Some of the tools that allow me to verify whether my students have achieved my goal of critically reflecting are bi-weekly memos, “Region Reports”, essays, and reaction papers. Bi-weekly memos have students assigned to a specific country of their choosing. Students are to keep up to date with news that is specific to their selected countries and provide a written memo every other week. The regular updates ensure that students deepen their understanding of other countries and also learn that the topics and theories we discuss in class are not unique to just one state or region. “Region Reports” are based on groups of students and a global region they pick beforehand. The members of the groups will coordinate with each other to capture current news and trends in their region and present them every class period in a short but succinct manner (less than one minute). Moreover, essays, in the form of a midterm and final exam, enable the students to deeper reflect and analyze the core concepts presented in my class. By having the students write out their thoughts, I can assess each of them individually and in great detail. Furthermore, my upper-level classes feature a main research project component. It is broken down into several parts (i.e., research topic suggestions, annotated bibliography, presentation, and research paper), which allow me to track student progress and help them navigate difficulties while also allowing them to conduct their own research.
To help me determine whether my teaching achieves my set goals, I rely on indirect feedback in the form of memos and essays, more direct input in the form of classroom discussions, and “1-Minute-Feedback-Papers”. Discussions are the quickest and most natural way of gauging whether students critically reflect on class content. They are either based on the theme of the current lecture, newspaper and research articles, survey results, or online content. In the past, I had good experiences with statistics, articles, and videos on how the United States is viewed abroad. Realizing that not everyone outside of the United States perceives the country the same way as its citizens do always left students wondering why this was the case. The resulting discussions set out to make sense of these differences and tried to grasp the implications for foreign policy. Additionally, having students watch short videos on legislative etiquette in other countries, such as the United Kingdom and Kosovo, showed them the political behaviors they have been taking for granted are quite different from the rest of the world. Discussions then ensued on what that meant for the U.S. and for other countries. Likewise, a comparison of American and German Civil-Military Relations based on survey results (e.g., trust in institutions) and recruitment campaigns (e.g., videos) left everyone surprised at how different institutions and the military can be perceived in other countries. Lastly, letting students use my translations to access the “Wahl-o-Mat 2017”, a voting-advice app for the German Federal Elections in 2017 that matches users with German parties based on their responses to political statements, always led to surprised faces. These reactions sometimes turned to shock and lengthy debates when “proud conservatives or liberals” suddenly found themselves matched with a party on the other side of the German political spectrum. “1-Minute-Feedback-Papers” is an ungraded approach in which students anonymously answer two to three questions at the end of each major topic on a piece of scrap paper. I will collect these answers and evaluate whether they understood what I was trying to teach them. Furthermore, a summative assessment of my teaching abilities will be delivered in the form of end-of-the-year evaluations. Scoring well on those tests puts me in the situation of providing good learning experiences for my students.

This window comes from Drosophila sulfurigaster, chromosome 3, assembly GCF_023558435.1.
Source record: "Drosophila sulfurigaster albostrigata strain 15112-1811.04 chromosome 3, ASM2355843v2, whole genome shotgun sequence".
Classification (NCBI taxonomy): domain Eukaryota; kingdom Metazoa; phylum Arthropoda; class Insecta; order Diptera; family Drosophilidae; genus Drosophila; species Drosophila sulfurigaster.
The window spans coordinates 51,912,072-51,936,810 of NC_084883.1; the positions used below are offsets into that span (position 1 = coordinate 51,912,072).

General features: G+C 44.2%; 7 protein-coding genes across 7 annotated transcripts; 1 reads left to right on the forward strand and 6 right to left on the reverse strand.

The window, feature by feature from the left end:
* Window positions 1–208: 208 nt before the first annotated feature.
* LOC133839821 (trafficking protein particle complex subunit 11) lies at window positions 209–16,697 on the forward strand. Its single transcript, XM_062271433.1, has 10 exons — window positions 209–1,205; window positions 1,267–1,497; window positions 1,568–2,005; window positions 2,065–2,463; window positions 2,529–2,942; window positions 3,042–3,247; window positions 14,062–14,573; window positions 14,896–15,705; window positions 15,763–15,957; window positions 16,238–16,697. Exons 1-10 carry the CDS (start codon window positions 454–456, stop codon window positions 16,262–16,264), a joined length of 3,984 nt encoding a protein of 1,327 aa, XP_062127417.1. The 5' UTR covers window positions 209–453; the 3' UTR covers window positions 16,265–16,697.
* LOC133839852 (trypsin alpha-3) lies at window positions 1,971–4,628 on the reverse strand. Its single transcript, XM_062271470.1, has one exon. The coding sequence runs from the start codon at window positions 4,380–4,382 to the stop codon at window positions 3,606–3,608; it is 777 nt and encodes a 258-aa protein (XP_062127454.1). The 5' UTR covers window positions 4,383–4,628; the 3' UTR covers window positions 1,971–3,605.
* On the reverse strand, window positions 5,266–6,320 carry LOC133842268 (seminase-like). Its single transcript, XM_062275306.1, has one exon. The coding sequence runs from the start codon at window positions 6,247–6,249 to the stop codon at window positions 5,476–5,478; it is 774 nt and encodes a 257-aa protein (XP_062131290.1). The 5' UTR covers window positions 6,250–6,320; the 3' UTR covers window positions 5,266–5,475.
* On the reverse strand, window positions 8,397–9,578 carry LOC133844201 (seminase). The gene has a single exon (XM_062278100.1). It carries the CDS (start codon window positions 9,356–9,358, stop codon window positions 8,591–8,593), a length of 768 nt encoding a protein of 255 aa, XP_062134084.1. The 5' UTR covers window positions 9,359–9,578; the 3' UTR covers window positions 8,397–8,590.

Lastly, critical reflection skills can only thrive if there is a steady input of new information. That is why I regularly attend workshops on teaching and learning, both at the University of Tennessee, Knoxville and Tulane University. The reasons are simple: only when the instructor knows how to reflect critically can s/he be an instigator of critical reflection for the students.